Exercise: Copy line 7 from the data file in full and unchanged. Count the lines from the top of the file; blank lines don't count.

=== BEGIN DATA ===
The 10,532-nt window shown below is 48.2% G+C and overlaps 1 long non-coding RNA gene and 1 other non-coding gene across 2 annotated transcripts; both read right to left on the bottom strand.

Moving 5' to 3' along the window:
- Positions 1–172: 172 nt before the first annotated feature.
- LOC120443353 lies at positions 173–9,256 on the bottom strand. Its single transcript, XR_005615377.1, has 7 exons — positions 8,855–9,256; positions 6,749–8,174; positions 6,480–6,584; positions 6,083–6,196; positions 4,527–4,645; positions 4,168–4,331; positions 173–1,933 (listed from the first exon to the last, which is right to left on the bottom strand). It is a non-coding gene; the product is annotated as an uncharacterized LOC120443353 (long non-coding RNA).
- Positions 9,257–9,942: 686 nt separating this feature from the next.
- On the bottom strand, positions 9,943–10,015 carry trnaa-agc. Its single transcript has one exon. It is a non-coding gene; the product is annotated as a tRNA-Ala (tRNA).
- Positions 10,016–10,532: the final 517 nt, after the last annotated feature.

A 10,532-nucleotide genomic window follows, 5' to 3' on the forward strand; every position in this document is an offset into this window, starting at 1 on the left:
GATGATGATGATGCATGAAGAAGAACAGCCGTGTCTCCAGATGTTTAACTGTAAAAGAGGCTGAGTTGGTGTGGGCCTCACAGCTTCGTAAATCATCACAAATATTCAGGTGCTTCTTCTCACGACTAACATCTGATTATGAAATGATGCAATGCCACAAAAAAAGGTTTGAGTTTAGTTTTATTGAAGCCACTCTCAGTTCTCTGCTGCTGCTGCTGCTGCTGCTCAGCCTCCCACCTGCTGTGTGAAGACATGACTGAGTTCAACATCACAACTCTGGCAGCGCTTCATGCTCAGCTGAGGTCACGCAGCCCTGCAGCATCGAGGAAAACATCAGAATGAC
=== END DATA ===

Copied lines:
- Positions 10,016–10,532: the final 517 nt, after the last annotated feature.